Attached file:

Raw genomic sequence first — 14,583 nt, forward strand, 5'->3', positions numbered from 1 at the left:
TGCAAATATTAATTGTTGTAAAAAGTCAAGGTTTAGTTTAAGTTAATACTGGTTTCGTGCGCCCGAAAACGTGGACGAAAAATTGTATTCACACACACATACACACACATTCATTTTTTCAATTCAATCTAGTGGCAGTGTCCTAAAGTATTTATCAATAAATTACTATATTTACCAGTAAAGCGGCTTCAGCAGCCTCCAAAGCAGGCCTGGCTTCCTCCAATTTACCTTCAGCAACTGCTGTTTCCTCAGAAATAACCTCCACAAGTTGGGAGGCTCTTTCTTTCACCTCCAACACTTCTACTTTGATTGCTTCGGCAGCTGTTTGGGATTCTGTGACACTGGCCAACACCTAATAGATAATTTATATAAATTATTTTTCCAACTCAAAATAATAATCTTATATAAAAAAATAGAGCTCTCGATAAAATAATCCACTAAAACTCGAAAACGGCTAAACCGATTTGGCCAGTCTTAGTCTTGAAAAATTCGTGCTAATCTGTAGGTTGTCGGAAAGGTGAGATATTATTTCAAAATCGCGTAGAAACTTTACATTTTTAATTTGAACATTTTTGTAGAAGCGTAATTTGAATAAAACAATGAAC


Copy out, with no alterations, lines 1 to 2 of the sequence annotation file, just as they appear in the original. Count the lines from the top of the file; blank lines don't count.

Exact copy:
Raw genomic sequence first — 14,583 nt, forward strand, 5'->3', positions numbered from 1 at the left:
TGCAAATATTAATTGTTGTAAAAAGTCAAGGTTTAGTTTAAGTTAATACTGGTTTCGTGCGCCCGAAAACGTGGACGAAAAATTGTATTCACACACACATACACACACATTCATTTTTTCAATTCAATCTAGTGGCAGTGTCCTAAAGTATTTATCAATAAATTACTATATTTACCAGTAAAGCGGCTTCAGCAGCCTCCAAAGCAGGCCTGGCTTCCTCCAATTTACCTTCAGCAACTGCTGTTTCCTCAGAAATAACCTCCACAAGTTGGGAGGCTCTTTCTTTCACCTCCAACACTTCTACTTTGATTGCTTCGGCAGCTGTTTGGGATTCTGTGACACTGGCCAACACCTAATAGATAATTTATATAAATTATTTTTCCAACTCAAAATAATAATCTTATATAAAAAAATAGAGCTCTCGATAAAATAATCCACTAAAACTCGAAAACGGCTAAACCGATTTGGCCAGTCTTAGTCTTGAAAAATTCGTGCTAATCTGTAGGTTGTCGGAAAGGTGAGATATTATTTCAAAATCGCGTAGAAACTTTACATTTTTAATTTGAACATTTTTGTAGAAGCGTAATTTGAATAAAACAATGAAC